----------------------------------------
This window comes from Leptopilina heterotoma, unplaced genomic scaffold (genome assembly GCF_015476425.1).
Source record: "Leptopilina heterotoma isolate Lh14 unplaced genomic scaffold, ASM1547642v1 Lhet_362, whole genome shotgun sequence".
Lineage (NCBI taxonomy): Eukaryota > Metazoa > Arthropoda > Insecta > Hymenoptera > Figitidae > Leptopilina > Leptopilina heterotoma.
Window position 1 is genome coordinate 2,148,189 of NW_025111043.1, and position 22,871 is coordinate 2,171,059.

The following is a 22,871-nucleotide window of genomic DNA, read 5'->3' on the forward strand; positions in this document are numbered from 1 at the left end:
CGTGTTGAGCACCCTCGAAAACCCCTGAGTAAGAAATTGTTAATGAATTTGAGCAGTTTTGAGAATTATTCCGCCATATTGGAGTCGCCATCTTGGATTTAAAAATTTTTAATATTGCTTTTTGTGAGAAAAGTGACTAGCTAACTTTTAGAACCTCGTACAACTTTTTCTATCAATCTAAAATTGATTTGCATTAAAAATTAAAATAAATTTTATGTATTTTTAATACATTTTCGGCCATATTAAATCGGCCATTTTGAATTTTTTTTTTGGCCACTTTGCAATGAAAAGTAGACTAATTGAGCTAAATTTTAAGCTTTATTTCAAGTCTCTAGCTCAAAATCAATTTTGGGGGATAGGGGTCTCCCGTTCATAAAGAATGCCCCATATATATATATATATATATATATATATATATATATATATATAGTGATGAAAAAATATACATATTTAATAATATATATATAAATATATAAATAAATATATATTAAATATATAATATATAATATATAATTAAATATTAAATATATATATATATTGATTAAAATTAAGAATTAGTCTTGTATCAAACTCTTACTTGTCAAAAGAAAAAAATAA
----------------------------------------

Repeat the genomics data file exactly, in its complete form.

This window comes from Leptopilina heterotoma, unplaced genomic scaffold (genome assembly GCF_015476425.1).
Source record: "Leptopilina heterotoma isolate Lh14 unplaced genomic scaffold, ASM1547642v1 Lhet_362, whole genome shotgun sequence".
Lineage (NCBI taxonomy): Eukaryota > Metazoa > Arthropoda > Insecta > Hymenoptera > Figitidae > Leptopilina > Leptopilina heterotoma.
Window position 1 is genome coordinate 2,148,189 of NW_025111043.1, and position 22,871 is coordinate 2,171,059.

The following is a 22,871-nucleotide window of genomic DNA, read 5'->3' on the forward strand; positions in this document are numbered from 1 at the left end:
CGTGTTGAGCACCCTCGAAAACCCCTGAGTAAGAAATTGTTAATGAATTTGAGCAGTTTTGAGAATTATTCCGCCATATTGGAGTCGCCATCTTGGATTTAAAAATTTTTAATATTGCTTTTTGTGAGAAAAGTGACTAGCTAACTTTTAGAACCTCGTACAACTTTTTCTATCAATCTAAAATTGATTTGCATTAAAAATTAAAATAAATTTTATGTATTTTTAATACATTTTCGGCCATATTAAATCGGCCATTTTGAATTTTTTTTTTGGCCACTTTGCAATGAAAAGTAGACTAATTGAGCTAAATTTTAAGCTTTATTTCAAGTCTCTAGCTCAAAATCAATTTTGGGGGATAGGGGTCTCCCGTTCATAAAGAATGCCCCATATATATATATATATATATATATATATATATATATATATATAGTGATGAAAAAATATACATATTTAATAATATATATATAAATATATAAATAAATATATATTAAATATATAATATATAATATATAATTAAATATTAAATATATATATATATTGATTAAAATTAAGAATTAGTCTTGTATCAAACTCTTACTTGTCAAAAGAAAAAAATAA